state census records, New York State census

Fill in the Census Records Research Gaps

Utilizing census records are a fundamental resource for any genealogists. There are two situations discussed here where the federal census records leave information gaps. Namely, when you’re searching for a relative before the federal census of 1790, and when you can’t find someone you know should show up on a federal census.

A relative who predates the 1790 census

If you’re searching for your relative that you know lived in the US by or before 1790, Evarts B. Greene and Virginia D. Harrington’s American Population Before the Federal Census of 1790 is a crucial resource. Many books have lost their informational value as their contents have been mined and placed online. However, this book, which refers to about 4,000 separate population lists or estimates, is still the most accurate and exhaustive reference for the period.

The recipients of a social science research grant, Columbia University scholars Greene and Harrington set about to compile a list of every 17th- and 18th-century list (or statistical reference thereto) concerning the American population before the first U.S. census of 1790. Consulting both primary and secondary sources, the end result of their labors was a comprehensive survey, arranged by colony, state, or territory–and chronologically thereunder–of population lists for all units of American government in existence as of 1790.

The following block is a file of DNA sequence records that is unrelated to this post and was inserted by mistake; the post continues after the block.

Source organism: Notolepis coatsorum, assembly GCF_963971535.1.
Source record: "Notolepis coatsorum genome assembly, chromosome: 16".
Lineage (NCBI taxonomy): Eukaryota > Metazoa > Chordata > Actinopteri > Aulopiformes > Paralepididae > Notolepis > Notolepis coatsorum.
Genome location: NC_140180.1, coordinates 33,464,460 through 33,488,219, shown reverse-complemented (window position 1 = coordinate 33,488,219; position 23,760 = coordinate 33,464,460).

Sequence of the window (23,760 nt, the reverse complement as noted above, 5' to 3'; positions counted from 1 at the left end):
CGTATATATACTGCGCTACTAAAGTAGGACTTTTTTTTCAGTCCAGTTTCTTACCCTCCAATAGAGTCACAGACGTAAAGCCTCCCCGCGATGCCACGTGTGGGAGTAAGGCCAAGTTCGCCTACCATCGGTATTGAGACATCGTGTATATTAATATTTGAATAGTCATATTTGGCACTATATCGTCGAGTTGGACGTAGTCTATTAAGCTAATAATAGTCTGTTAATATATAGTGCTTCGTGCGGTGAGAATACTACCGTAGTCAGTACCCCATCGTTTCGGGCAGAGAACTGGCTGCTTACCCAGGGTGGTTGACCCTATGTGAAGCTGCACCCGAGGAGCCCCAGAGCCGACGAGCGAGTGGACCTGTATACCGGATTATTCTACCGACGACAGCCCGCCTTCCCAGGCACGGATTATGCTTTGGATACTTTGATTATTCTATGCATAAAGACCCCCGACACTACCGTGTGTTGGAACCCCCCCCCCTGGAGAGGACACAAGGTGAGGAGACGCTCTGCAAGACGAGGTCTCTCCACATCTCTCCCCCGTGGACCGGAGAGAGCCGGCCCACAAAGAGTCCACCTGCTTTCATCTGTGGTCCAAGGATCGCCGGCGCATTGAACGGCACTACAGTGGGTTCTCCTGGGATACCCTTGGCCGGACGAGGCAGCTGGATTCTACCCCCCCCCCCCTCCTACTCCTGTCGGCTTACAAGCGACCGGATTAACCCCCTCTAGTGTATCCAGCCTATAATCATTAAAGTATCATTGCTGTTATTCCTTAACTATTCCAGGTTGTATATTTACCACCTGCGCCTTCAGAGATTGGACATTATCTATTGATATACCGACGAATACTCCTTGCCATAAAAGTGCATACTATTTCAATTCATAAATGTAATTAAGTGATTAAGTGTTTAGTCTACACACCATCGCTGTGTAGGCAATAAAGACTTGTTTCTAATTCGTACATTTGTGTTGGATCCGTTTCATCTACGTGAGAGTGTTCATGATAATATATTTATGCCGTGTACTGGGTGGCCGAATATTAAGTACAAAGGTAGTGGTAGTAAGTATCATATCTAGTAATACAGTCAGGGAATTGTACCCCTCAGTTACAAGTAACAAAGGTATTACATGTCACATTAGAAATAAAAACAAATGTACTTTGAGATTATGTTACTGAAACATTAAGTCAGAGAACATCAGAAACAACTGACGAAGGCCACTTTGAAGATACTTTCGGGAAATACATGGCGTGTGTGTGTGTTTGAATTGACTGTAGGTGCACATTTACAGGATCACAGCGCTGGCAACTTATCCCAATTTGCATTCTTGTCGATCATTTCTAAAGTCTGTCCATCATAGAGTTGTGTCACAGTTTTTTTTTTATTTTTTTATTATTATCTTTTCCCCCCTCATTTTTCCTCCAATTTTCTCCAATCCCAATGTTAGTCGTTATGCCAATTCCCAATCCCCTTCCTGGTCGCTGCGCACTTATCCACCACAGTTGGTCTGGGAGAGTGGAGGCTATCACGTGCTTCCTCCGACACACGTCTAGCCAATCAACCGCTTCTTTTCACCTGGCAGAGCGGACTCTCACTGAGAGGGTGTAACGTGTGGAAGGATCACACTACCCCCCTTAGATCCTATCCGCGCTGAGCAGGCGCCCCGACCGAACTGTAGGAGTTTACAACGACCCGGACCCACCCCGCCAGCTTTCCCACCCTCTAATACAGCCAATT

The lists in American Population Before the Federal Census of 1790 themselves range from poll lists, tax lists, taxables, militia lists, and censuses; the book’s geographical coverage extends to Connecticut, Delaware, Georgia, Kentucky, Maryland, Massachusetts, New Hampshire, New Jersey, New York, North Carolina, Pennsylvania, Rhode Island, South Carolina, Tennessee, Vermont, Virginia, the Illinois Territory, and the Northern and Southern Departments of the Western Indians. Continue reading…

immigrants on ship, passenger list

How to find your ancestor without a passenger list

No Passenger List?

No official U.S. government passenger lists exist prior to 1820. What miscellaneous lists that have survived and been transcribed or published cover only a fraction of the immigrants who arrived in the Americas before 1820. If you do not possess a passenger list for your immigrant ancestor, are you at the end of your hunt? Not necessarily.